10.27.2010

The miracle at Manimahesh peak, Chamba


In Rabbinical literature from the scene of the Law-giving, there are different names that have been attributed to the Mountain of Horeb, the sacred peak under whose shadow Moses received the Ten Commandments from God. Etymologically speaking, the name Horeb is thought to mean Glowing Heat which could reference the Sun. The alternative name given to this peak is Sinai, a name derived from Sin, alias the Moon God who is a Sumerian deity. Among other names, are the Mountain of Elohim and Mountain of Yhwh, but the peak finally settled with the name of the Mountain of Horeb while the land around it is called Sinai, and in Hebrew literature, this is referenced as a desert. 


Let’s go back to the moment, when the Lord appeared in front of Moses in the form of a burning bush and gave him the Ten Commandments of good living. Moses saw this bright fire while he was tending his sheep. Working back on what this vision would have been, Moses would have seen an extremely bright light on the peak of the Mountain of Horeb, a blinding light that glowed on him as the sacred rules came forth. What a miraculous moment in time it was, experienced by Moses and recorded for posterity. Further in this story as referenced in the bible, the Israelites came to camp at Rephidim after the Exodus from Egypt. Moses watched his people suffer from thirst and by the Grace of God and His command, he smote water from a rock on Horeb, and there is believed to be this rising oasis of water in this bleak region that surrounds the Sacred Mountain. 


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Lost in deep mountains of the Himalayas, in the steep undulating landscape of Himachal Pradesh near the village of Bharmour, Chamba district is a mountain of equally great value. Proclaimed to be a replica of the great mountain of Kailash, this peak rises up into the landscape delivering a majestic view of itself. Gigantic in form that almost reduces us to mere ants in its monumental presence, this peak rises up into the sky draped in the white robes of the glacier that covers it. And right there, at its foot is the Shiv Kund, the natural lake that mimics the Mansarovar at the foot of Kailash Parvat.


The vision of this peak and the landscape around it as well as the value of sacred lore that covers it make this experience a lot more worth while. Apart from the treacherous trek of 13 kms up-slope following narrow paths along these steep slopes, the view of this Mountain is what we received when we finally reach the foot of Manimahesh Mountain, and this is a divine treat for all the hard work.   
 
The Lord's grace works in strange ways. While Moses had the opportunity to see the Grace of the Lord in what is referenced as a burning bush of fire, this piece of paradise in Chamba promises similar grandeur. The serenity of this location, in poetic terms is known to showcase the many aspects of Lord Shiva. In the backdrop of the blue sky, dotted with clouds that seem like celestial beings floating and gracefully dancing around, this peak mirrors itself in the reflection visible in the sacred Kund that stand directly below it. What a presence it has and what a view it is for us to imbibe.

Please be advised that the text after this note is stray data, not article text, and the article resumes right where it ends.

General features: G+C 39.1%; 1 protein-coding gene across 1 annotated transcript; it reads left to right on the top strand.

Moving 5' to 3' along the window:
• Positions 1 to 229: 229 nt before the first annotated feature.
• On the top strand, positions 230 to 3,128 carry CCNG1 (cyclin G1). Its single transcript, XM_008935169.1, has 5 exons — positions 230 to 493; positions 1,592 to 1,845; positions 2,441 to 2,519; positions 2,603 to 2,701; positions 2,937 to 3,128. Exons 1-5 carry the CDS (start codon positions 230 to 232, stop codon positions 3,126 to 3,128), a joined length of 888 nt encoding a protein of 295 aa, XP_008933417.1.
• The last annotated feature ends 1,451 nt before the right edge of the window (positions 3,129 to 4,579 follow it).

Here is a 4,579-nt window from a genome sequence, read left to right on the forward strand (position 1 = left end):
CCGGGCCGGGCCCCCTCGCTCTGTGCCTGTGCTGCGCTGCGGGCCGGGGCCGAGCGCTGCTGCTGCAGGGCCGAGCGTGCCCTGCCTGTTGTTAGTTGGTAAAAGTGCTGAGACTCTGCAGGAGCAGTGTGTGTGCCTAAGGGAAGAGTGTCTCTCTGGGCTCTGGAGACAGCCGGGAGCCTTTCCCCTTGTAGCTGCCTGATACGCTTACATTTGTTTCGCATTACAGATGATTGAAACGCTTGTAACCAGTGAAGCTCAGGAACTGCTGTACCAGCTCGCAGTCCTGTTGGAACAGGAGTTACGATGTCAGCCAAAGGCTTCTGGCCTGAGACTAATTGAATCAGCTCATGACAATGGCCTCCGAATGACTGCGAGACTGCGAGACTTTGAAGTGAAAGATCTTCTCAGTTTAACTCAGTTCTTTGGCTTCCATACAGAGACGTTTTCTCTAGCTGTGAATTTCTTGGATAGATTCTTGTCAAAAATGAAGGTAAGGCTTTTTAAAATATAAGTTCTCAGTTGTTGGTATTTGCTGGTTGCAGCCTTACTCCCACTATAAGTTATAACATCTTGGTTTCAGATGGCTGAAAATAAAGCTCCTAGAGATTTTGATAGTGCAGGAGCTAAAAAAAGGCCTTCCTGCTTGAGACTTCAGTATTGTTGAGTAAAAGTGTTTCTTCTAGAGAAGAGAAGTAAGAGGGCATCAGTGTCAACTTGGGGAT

They say that when the sky is clear, on a starry night, the moonlight falls on the white glacier of this peak and the reflection of it in the Shiv Kund below appears like the very Lord Shiva is seated here, draped in light with the same crescent moon on his forehead, glowing as it were on the peak of Manimahesh mountain. The moon, as it adorns this peak, appears like a sparkling jewel, alias Mani, which glows in the night sky giving this mountain its name - Manimahesh.

But what happens the next morning is an even more breath taking view. Strange at it is, the direction for the view and the location of the mountain with the Shiv Kund at is feet, is a magical placement to bring us one of the most divine spectacles of life. People flock to Manimahesh to catch a glimpse of this miracle, which in my mind equals that of what Moses saw on the sacred mountain of Horeb.

During the months of August and September, people scale these great slopes of the Himalayan foothills to reach this mountain and be granted this view. The idea is to wake up early and catch the first glimpses of the sun as it rises. And then the divine world strikes its chord. In the early hours of the morning, as the sky begins to slowly brighten up, this great mountain stands in front, as a silhouette to the phenomenon that is about to unfold. The day brightens slowly, and as we face east to view this great wall of earth, the first glimpse of the Sun God we receive is from the pinnacle of this mountain. As time passes by, and the light glows into the horizon, the sun rises up in dazzling light, like a blazing diamond glowing in its supreme self at the peak of Manimahesh, blinding us and blessing us with this experience. At this moment, the Mani on Lord Shiva's head shines out far more in brilliance like a thousand suns glowing in the morning sky presenting us this absolutely spectacular view.